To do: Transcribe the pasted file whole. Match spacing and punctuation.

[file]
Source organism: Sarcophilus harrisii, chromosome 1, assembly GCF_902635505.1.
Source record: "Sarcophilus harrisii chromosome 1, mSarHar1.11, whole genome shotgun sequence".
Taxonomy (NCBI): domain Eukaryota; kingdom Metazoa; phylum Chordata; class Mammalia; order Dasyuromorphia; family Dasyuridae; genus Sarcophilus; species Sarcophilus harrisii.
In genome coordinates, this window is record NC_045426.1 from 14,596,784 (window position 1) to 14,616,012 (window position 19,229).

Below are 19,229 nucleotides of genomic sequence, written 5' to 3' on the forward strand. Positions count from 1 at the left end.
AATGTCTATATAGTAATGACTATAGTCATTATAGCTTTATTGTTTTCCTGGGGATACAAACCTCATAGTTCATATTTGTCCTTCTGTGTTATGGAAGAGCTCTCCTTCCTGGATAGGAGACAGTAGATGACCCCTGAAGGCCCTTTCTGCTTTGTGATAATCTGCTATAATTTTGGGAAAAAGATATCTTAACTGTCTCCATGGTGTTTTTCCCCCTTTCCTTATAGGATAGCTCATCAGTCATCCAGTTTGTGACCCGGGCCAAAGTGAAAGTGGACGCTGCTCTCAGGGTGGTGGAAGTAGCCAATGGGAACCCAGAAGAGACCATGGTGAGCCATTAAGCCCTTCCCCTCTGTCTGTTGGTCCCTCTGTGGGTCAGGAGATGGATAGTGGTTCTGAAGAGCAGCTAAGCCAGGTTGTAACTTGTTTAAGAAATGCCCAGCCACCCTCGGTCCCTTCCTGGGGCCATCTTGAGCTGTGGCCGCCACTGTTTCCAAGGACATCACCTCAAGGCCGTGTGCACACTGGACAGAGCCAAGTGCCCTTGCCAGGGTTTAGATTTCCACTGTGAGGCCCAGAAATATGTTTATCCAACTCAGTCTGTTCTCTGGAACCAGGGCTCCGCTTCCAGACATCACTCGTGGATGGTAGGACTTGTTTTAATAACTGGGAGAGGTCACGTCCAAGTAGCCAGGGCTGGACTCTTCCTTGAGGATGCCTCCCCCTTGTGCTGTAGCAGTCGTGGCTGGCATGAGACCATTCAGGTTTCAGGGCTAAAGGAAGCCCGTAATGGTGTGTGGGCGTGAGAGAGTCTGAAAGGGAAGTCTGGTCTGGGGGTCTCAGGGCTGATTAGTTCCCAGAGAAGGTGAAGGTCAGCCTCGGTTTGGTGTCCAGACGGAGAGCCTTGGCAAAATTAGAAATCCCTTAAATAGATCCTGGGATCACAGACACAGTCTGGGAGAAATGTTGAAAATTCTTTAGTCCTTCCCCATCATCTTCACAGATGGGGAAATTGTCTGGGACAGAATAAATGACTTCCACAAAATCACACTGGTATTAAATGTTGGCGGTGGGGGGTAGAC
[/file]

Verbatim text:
Source organism: Sarcophilus harrisii, chromosome 1, assembly GCF_902635505.1.
Source record: "Sarcophilus harrisii chromosome 1, mSarHar1.11, whole genome shotgun sequence".
Taxonomy (NCBI): domain Eukaryota; kingdom Metazoa; phylum Chordata; class Mammalia; order Dasyuromorphia; family Dasyuridae; genus Sarcophilus; species Sarcophilus harrisii.
In genome coordinates, this window is record NC_045426.1 from 14,596,784 (window position 1) to 14,616,012 (window position 19,229).

Below are 19,229 nucleotides of genomic sequence, written 5' to 3' on the forward strand. Positions count from 1 at the left end.
AATGTCTATATAGTAATGACTATAGTCATTATAGCTTTATTGTTTTCCTGGGGATACAAACCTCATAGTTCATATTTGTCCTTCTGTGTTATGGAAGAGCTCTCCTTCCTGGATAGGAGACAGTAGATGACCCCTGAAGGCCCTTTCTGCTTTGTGATAATCTGCTATAATTTTGGGAAAAAGATATCTTAACTGTCTCCATGGTGTTTTTCCCCCTTTCCTTATAGGATAGCTCATCAGTCATCCAGTTTGTGACCCGGGCCAAAGTGAAAGTGGACGCTGCTCTCAGGGTGGTGGAAGTAGCCAATGGGAACCCAGAAGAGACCATGGTGAGCCATTAAGCCCTTCCCCTCTGTCTGTTGGTCCCTCTGTGGGTCAGGAGATGGATAGTGGTTCTGAAGAGCAGCTAAGCCAGGTTGTAACTTGTTTAAGAAATGCCCAGCCACCCTCGGTCCCTTCCTGGGGCCATCTTGAGCTGTGGCCGCCACTGTTTCCAAGGACATCACCTCAAGGCCGTGTGCACACTGGACAGAGCCAAGTGCCCTTGCCAGGGTTTAGATTTCCACTGTGAGGCCCAGAAATATGTTTATCCAACTCAGTCTGTTCTCTGGAACCAGGGCTCCGCTTCCAGACATCACTCGTGGATGGTAGGACTTGTTTTAATAACTGGGAGAGGTCACGTCCAAGTAGCCAGGGCTGGACTCTTCCTTGAGGATGCCTCCCCCTTGTGCTGTAGCAGTCGTGGCTGGCATGAGACCATTCAGGTTTCAGGGCTAAAGGAAGCCCGTAATGGTGTGTGGGCGTGAGAGAGTCTGAAAGGGAAGTCTGGTCTGGGGGTCTCAGGGCTGATTAGTTCCCAGAGAAGGTGAAGGTCAGCCTCGGTTTGGTGTCCAGACGGAGAGCCTTGGCAAAATTAGAAATCCCTTAAATAGATCCTGGGATCACAGACACAGTCTGGGAGAAATGTTGAAAATTCTTTAGTCCTTCCCCATCATCTTCACAGATGGGGAAATTGTCTGGGACAGAATAAATGACTTCCACAAAATCACACTGGTATTAAATGTTGGCGGTGGGGGGTAGAC